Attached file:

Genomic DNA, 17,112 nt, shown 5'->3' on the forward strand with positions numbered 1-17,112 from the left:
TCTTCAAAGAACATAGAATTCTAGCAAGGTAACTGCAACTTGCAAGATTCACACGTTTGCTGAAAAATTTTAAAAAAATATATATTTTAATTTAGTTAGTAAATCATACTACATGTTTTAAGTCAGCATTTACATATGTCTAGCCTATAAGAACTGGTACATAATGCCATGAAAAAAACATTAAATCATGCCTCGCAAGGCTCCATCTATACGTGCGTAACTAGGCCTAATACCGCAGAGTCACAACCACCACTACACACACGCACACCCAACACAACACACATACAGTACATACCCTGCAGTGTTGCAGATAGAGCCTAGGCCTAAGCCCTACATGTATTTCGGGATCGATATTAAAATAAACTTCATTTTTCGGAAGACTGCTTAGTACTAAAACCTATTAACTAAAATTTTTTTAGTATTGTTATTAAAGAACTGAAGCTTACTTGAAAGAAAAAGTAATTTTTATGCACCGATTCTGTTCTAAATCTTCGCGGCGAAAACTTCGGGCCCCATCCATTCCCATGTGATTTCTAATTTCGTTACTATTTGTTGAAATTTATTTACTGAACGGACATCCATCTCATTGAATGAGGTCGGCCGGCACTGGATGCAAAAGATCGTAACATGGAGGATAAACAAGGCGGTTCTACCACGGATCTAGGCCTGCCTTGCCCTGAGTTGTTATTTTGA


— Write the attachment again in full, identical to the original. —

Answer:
Genomic DNA, 17,112 nt, shown 5'->3' on the forward strand with positions numbered 1-17,112 from the left:
TCTTCAAAGAACATAGAATTCTAGCAAGGTAACTGCAACTTGCAAGATTCACACGTTTGCTGAAAAATTTTAAAAAAATATATATTTTAATTTAGTTAGTAAATCATACTACATGTTTTAAGTCAGCATTTACATATGTCTAGCCTATAAGAACTGGTACATAATGCCATGAAAAAAACATTAAATCATGCCTCGCAAGGCTCCATCTATACGTGCGTAACTAGGCCTAATACCGCAGAGTCACAACCACCACTACACACACGCACACCCAACACAACACACATACAGTACATACCCTGCAGTGTTGCAGATAGAGCCTAGGCCTAAGCCCTACATGTATTTCGGGATCGATATTAAAATAAACTTCATTTTTCGGAAGACTGCTTAGTACTAAAACCTATTAACTAAAATTTTTTTAGTATTGTTATTAAAGAACTGAAGCTTACTTGAAAGAAAAAGTAATTTTTATGCACCGATTCTGTTCTAAATCTTCGCGGCGAAAACTTCGGGCCCCATCCATTCCCATGTGATTTCTAATTTCGTTACTATTTGTTGAAATTTATTTACTGAACGGACATCCATCTCATTGAATGAGGTCGGCCGGCACTGGATGCAAAAGATCGTAACATGGAGGATAAACAAGGCGGTTCTACCACGGATCTAGGCCTGCCTTGCCCTGAGTTGTTATTTTGA